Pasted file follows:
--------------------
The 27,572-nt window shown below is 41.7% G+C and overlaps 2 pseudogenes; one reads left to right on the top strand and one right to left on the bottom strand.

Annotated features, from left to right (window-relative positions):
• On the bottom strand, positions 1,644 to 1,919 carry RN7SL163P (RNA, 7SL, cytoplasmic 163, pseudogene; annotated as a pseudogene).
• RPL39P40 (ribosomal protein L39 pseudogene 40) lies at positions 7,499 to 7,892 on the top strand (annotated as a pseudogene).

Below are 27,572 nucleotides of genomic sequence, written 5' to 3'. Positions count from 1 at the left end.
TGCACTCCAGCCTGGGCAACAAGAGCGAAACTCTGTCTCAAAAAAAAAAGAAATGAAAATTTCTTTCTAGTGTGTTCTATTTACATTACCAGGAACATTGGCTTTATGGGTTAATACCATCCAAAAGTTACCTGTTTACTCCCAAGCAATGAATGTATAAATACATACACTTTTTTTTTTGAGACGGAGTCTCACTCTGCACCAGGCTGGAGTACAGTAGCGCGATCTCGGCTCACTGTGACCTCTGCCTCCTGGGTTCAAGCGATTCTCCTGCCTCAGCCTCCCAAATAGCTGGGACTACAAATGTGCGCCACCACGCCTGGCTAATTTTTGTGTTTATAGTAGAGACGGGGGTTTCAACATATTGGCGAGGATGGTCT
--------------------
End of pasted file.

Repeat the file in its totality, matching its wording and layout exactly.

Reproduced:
The 27,572-nt window shown below is 41.7% G+C and overlaps 2 pseudogenes; one reads left to right on the top strand and one right to left on the bottom strand.

Annotated features, from left to right (window-relative positions):
• On the bottom strand, positions 1,644 to 1,919 carry RN7SL163P (RNA, 7SL, cytoplasmic 163, pseudogene; annotated as a pseudogene).
• RPL39P40 (ribosomal protein L39 pseudogene 40) lies at positions 7,499 to 7,892 on the top strand (annotated as a pseudogene).

Below are 27,572 nucleotides of genomic sequence, written 5' to 3'. Positions count from 1 at the left end.
TGCACTCCAGCCTGGGCAACAAGAGCGAAACTCTGTCTCAAAAAAAAAAGAAATGAAAATTTCTTTCTAGTGTGTTCTATTTACATTACCAGGAACATTGGCTTTATGGGTTAATACCATCCAAAAGTTACCTGTTTACTCCCAAGCAATGAATGTATAAATACATACACTTTTTTTTTTGAGACGGAGTCTCACTCTGCACCAGGCTGGAGTACAGTAGCGCGATCTCGGCTCACTGTGACCTCTGCCTCCTGGGTTCAAGCGATTCTCCTGCCTCAGCCTCCCAAATAGCTGGGACTACAAATGTGCGCCACCACGCCTGGCTAATTTTTGTGTTTATAGTAGAGACGGGGGTTTCAACATATTGGCGAGGATGGTCT